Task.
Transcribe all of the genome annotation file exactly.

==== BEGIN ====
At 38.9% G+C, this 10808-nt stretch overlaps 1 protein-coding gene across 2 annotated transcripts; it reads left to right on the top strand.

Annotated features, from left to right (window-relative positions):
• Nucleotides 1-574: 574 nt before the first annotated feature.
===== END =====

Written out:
At 38.9% G+C, this 10808-nt stretch overlaps 1 protein-coding gene across 2 annotated transcripts; it reads left to right on the top strand.

Annotated features, from left to right (window-relative positions):
• Nucleotides 1-574: 574 nt before the first annotated feature.